1945 Almost 90 percent of the city and the university are destroyed in an air raid on March 16. Only six months later, on October 1, the university re-opens and teaching resumes in the Faculty of Catholic Theology. Teaching in the Faculties of Philosophy and Natural Sciences resumes in January 1946 and in the Faculties of Medicine and Law in 1947.
1963 Martin von Wagner Museum re-opens in the south wing of the Würzburg Residence. Decree of Bavarian Parliament initiates the relocation of large parts of the university from the city center to an area in the outskirts of the city (Hubland). Between 1971 and 1978, new university buildings are built including the university library, the philosophy building, and buildings for the Faculty of Physics and Astronomy as well as the Faculty of Chemistry and Pharmacy.
1968 New university statutes come into effect. A College of Rectors becomes responsible for the management of the university, and a Chancellor becomes responsible for administrative matters. The Economic and Social Sciences separates from the Legal and Political Sciences and becomes the university’s sixth Faculty.
1972 Integration of the Pedagogical College as the seventh Faculty (of Education).
1974 The Bavarian Higher Education Act comes into effect, which leads to the re-structuring of the university: Presidential constitution, new central institutions and faculty organization into 13 departments, academic institutions, and operational units. Abolition of AStA and Student Parliament.
1976 Appointment of a five-member Presidential College as the governing body of the university.
1977 Dissolution of the Department of Education due to new teacher-training policies.
1985 Ceremonial inauguration of the “Neubaukirche” after its conversion into an assembly hall for festivities 40 years after its destruction during World War II.
1992 Biocenter is constructed at Hubland Campus.
1993 Microstructure Laboratory is built at Hubland Campus.
1997 The relocation of the Faculty of Chemistry and Pharmacy is completed when the Institute for Physical Chemistry moves to Hubland Campus.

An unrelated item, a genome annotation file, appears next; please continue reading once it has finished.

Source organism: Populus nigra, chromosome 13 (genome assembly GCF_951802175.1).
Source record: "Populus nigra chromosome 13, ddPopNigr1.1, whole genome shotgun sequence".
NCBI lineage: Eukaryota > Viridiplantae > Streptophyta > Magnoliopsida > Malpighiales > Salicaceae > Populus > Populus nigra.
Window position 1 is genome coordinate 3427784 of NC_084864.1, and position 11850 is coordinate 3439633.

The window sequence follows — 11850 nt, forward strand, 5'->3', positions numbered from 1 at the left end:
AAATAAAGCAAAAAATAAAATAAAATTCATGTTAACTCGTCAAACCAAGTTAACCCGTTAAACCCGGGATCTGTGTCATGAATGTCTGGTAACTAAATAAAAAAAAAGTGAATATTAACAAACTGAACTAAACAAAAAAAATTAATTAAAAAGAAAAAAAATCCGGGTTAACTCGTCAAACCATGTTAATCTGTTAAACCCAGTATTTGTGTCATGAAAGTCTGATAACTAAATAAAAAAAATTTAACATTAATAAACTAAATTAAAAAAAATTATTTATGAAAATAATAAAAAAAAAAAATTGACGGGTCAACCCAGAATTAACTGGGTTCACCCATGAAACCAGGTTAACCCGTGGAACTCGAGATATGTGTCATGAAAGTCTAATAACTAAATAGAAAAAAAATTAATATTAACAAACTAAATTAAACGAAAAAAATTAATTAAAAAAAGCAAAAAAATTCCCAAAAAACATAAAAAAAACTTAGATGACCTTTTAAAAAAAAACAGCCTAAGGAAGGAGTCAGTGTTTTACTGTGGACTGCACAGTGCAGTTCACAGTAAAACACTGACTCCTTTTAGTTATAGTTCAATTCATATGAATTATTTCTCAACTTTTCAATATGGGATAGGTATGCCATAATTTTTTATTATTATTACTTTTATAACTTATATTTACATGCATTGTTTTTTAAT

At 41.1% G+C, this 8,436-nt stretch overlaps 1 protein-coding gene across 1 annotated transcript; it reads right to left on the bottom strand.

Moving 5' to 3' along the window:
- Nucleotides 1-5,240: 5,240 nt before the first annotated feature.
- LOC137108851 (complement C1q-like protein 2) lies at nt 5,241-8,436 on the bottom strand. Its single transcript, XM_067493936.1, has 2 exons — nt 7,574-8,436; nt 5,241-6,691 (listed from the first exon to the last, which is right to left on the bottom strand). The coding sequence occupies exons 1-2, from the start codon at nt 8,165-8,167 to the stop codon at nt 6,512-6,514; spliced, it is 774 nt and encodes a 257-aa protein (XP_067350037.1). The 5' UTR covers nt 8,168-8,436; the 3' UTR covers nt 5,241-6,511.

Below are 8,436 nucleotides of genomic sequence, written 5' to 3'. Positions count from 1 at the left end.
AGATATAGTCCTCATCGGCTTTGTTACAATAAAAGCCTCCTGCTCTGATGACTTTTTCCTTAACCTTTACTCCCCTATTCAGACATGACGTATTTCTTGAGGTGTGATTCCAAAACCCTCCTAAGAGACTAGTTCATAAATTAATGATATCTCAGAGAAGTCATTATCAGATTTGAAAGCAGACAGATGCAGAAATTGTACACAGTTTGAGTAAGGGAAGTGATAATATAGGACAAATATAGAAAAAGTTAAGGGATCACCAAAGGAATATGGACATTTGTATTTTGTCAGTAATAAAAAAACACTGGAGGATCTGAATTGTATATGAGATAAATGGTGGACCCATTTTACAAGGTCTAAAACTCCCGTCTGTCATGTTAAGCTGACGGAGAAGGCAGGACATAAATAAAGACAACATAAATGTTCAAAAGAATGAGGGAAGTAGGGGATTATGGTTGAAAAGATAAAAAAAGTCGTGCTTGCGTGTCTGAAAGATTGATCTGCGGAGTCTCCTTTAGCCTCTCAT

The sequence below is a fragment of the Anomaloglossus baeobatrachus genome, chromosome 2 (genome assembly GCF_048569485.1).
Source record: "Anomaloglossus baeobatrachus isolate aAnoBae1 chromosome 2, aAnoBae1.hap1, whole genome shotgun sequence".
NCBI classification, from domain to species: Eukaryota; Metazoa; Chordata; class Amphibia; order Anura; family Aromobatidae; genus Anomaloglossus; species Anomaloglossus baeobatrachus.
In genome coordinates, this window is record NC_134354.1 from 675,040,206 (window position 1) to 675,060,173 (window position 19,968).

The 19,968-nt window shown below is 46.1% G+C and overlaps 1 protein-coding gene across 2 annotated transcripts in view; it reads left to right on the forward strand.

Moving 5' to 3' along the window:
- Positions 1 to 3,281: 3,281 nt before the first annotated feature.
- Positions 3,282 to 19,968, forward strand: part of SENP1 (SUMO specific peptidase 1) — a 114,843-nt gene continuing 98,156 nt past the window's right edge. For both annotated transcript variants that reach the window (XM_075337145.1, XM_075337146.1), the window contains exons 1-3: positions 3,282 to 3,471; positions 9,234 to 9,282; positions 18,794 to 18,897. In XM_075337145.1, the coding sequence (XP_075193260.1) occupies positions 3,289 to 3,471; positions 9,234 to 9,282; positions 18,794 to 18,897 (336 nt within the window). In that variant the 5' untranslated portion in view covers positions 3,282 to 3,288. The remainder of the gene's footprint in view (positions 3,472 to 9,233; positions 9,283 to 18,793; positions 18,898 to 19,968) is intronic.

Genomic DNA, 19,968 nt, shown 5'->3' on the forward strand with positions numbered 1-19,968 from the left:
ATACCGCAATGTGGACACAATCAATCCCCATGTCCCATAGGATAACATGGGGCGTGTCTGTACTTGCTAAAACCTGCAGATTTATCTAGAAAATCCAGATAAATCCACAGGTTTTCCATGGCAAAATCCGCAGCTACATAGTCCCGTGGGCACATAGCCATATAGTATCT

1998 First technological degree program (Nanostructure Technology) is offered.
1999 The Institute for Computer Science is established at Hubland Campus.
2002 The 600-year anniversary celebration of Egloffstein University.
2004 New construction for the Center of Operative Medicine (ZOM) on the medical campus in the district of Grombühl.
2007 Concentration on ten core faculties: Dissolution of the Faculty of Geosciences, relocation of Geology and Paleontology to the University of Erlangen-Nuremberg, and integration of Geography into the Faculty of Philosophy I – the Faculties of Philosophy I and II merge to become the new Faculty of Philosophy I, and the former Faculty of Philosophy III is re-named the Faculty of Philosophy II.
2009 A new building is constructed to accommodate the Rudolf Virchow Center and the Research Center for Infectious Diseases at the Surgical Clinic.
Center for Internal Medicine (ZIM) opens on the medical campus.
Acquisition of Leighton Barracks (Campus Hubland North).
2011 Completion of the first construction phase on Wittelsbacherplatz (lecture halls and library).
Inauguration of Campus Hubland North, completion of the Lecture and Seminar Building at Hubland South, and completion of the Central Laboratory Building.
2014 The Faculty of Philosophy II is re-named the Faculty of Human Sciences, and the former Faculty of Philosophy I is re-named the Faculty of Arts. Historical, Philological, Cultural and Geographical Studies are offered.